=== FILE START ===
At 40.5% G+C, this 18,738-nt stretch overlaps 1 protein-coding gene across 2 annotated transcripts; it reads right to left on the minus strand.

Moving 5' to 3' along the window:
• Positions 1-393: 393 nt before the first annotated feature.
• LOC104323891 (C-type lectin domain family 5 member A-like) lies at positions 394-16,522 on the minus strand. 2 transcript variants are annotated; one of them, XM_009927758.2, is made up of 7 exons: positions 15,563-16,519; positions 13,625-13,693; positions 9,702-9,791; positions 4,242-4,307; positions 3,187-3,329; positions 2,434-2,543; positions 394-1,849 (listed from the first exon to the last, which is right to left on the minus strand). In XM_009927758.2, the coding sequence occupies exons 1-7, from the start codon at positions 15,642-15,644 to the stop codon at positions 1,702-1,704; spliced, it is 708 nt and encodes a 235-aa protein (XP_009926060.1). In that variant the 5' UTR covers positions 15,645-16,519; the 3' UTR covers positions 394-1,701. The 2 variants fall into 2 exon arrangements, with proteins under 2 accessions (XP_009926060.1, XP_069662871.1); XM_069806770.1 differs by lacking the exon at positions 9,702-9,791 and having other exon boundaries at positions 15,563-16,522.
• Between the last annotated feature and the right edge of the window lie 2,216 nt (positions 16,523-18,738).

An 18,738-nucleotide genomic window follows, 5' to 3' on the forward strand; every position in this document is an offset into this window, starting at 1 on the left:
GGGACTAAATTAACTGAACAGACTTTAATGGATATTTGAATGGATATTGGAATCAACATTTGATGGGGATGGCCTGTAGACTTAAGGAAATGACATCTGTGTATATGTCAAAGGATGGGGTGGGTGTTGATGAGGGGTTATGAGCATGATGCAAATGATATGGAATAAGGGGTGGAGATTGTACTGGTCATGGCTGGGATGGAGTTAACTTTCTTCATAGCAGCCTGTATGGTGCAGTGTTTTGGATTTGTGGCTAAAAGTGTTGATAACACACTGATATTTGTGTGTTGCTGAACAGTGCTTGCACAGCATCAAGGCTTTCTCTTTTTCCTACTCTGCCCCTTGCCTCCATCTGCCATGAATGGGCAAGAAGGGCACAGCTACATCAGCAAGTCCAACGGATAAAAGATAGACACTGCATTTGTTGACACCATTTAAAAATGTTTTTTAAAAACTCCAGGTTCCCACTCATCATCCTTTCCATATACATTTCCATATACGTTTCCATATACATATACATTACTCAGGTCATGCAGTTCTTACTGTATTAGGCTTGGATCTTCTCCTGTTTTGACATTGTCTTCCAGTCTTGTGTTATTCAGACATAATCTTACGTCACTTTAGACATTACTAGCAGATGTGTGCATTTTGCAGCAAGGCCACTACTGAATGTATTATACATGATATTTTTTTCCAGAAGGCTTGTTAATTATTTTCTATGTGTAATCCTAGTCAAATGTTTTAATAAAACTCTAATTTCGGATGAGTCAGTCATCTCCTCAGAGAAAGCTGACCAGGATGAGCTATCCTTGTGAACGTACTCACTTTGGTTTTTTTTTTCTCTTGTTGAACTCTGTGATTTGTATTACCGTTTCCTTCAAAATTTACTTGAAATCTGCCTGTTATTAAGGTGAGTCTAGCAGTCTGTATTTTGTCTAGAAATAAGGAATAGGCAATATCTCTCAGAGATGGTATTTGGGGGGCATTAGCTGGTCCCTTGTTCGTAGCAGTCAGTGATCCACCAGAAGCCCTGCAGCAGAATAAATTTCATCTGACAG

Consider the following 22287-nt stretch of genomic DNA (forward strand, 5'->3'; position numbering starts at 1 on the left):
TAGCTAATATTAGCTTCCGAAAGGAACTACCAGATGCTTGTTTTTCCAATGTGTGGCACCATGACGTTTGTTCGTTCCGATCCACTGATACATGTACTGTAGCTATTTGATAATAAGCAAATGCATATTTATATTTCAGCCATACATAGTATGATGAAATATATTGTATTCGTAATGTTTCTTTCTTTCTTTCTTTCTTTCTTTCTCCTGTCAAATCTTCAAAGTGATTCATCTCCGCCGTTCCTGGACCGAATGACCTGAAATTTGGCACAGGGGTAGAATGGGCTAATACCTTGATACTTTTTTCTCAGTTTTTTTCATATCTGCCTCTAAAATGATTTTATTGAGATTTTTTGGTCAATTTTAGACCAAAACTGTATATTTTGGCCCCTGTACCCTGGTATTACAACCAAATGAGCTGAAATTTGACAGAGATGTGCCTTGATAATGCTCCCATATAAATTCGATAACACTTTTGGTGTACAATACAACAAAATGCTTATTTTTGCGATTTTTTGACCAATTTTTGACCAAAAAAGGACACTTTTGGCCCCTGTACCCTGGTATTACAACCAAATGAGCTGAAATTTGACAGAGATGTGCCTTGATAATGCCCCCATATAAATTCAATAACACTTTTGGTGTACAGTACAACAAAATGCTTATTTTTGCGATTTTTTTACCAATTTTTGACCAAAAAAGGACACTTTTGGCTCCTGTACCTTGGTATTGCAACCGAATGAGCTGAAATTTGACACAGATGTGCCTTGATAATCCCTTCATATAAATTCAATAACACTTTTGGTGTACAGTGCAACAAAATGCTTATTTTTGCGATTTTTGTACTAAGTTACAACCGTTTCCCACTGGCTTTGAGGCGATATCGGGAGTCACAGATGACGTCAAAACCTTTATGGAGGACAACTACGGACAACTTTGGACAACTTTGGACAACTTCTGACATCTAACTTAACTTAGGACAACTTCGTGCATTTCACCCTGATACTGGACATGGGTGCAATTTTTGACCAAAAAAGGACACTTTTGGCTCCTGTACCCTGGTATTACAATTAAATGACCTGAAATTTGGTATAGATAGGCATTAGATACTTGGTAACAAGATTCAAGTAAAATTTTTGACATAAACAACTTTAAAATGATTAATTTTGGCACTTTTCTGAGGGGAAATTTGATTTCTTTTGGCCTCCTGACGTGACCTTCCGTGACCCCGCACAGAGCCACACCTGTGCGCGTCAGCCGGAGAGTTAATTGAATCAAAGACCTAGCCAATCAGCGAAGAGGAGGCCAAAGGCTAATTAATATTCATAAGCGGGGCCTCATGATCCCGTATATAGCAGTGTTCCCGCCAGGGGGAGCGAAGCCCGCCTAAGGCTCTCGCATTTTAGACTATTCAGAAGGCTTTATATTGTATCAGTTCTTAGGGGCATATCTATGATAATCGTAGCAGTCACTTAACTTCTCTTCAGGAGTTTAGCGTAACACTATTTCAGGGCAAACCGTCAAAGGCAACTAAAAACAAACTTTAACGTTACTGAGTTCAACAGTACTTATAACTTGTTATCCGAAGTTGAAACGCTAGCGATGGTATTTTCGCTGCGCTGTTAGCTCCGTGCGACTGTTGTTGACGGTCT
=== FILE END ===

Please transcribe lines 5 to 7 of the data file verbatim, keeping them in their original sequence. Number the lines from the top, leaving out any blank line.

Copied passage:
• Between the last annotated feature and the right edge of the window lie 2,216 nt (positions 16,523-18,738).

An 18,738-nucleotide genomic window follows, 5' to 3' on the forward strand; every position in this document is an offset into this window, starting at 1 on the left:
GGGACTAAATTAACTGAACAGACTTTAATGGATATTTGAATGGATATTGGAATCAACATTTGATGGGGATGGCCTGTAGACTTAAGGAAATGACATCTGTGTATATGTCAAAGGATGGGGTGGGTGTTGATGAGGGGTTATGAGCATGATGCAAATGATATGGAATAAGGGGTGGAGATTGTACTGGTCATGGCTGGGATGGAGTTAACTTTCTTCATAGCAGCCTGTATGGTGCAGTGTTTTGGATTTGTGGCTAAAAGTGTTGATAACACACTGATATTTGTGTGTTGCTGAACAGTGCTTGCACAGCATCAAGGCTTTCTCTTTTTCCTACTCTGCCCCTTGCCTCCATCTGCCATGAATGGGCAAGAAGGGCACAGCTACATCAGCAAGTCCAACGGATAAAAGATAGACACTGCATTTGTTGACACCATTTAAAAATGTTTTTTAAAAACTCCAGGTTCCCACTCATCATCCTTTCCATATACATTTCCATATACGTTTCCATATACATATACATTACTCAGGTCATGCAGTTCTTACTGTATTAGGCTTGGATCTTCTCCTGTTTTGACATTGTCTTCCAGTCTTGTGTTATTCAGACATAATCTTACGTCACTTTAGACATTACTAGCAGATGTGTGCATTTTGCAGCAAGGCCACTACTGAATGTATTATACATGATATTTTTTTCCAGAAGGCTTGTTAATTATTTTCTATGTGTAATCCTAGTCAAATGTTTTAATAAAACTCTAATTTCGGATGAGTCAGTCATCTCCTCAGAGAAAGCTGACCAGGATGAGCTATCCTTGTGAACGTACTCACTTTGGTTTTTTTTTTCTCTTGTTGAACTCTGTGATTTGTATTACCGTTTCCTTCAAAATTTACTTGAAATCTGCCTGTTATTAAGGTGAGTCTAGCAGTCTGTATTTTGTCTAGAAATAAGGAATAGGCAATATCTCTCAGAGATGGTATTTGGGGGGCATTAGCTGGTCCCTTGTTCGTAGCAGTCAGTGATCCACCAGAAGCCCTGCAGCAGAATAAATTTCATCTGACAG